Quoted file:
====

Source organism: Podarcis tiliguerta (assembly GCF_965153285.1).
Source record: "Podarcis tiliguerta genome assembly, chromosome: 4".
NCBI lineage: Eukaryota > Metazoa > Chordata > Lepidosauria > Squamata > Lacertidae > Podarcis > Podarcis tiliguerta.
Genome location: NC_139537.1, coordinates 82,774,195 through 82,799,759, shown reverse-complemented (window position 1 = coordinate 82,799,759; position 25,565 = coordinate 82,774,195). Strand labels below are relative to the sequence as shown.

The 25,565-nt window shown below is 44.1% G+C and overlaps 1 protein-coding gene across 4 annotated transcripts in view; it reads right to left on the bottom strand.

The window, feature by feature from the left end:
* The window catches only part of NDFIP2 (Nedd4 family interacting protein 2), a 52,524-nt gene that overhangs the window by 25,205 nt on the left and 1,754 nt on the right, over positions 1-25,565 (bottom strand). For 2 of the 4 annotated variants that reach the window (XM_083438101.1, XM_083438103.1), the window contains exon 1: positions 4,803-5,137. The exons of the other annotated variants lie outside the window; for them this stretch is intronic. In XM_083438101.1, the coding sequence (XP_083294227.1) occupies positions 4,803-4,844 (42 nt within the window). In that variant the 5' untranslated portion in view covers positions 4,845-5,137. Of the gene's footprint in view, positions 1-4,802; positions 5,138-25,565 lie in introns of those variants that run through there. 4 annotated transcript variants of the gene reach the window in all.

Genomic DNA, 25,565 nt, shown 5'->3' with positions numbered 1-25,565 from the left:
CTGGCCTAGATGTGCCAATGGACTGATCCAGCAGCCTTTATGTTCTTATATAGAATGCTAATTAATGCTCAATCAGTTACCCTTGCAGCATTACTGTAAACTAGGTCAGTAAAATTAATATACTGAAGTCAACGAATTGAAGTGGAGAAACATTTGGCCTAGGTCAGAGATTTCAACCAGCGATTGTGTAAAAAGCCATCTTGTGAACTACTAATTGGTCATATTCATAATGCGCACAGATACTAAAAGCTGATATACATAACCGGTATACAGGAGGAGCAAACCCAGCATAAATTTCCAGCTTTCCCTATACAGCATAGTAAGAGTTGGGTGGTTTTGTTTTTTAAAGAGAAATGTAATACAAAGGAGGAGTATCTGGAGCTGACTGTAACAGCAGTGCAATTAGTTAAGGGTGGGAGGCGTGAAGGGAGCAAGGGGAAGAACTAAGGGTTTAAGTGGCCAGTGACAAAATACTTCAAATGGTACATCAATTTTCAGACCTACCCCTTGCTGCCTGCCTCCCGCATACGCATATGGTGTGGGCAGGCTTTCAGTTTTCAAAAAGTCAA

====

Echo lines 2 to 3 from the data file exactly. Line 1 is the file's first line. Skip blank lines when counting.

Source record: "Podarcis tiliguerta genome assembly, chromosome: 4".
NCBI lineage: Eukaryota > Metazoa > Chordata > Lepidosauria > Squamata > Lacertidae > Podarcis > Podarcis tiliguerta.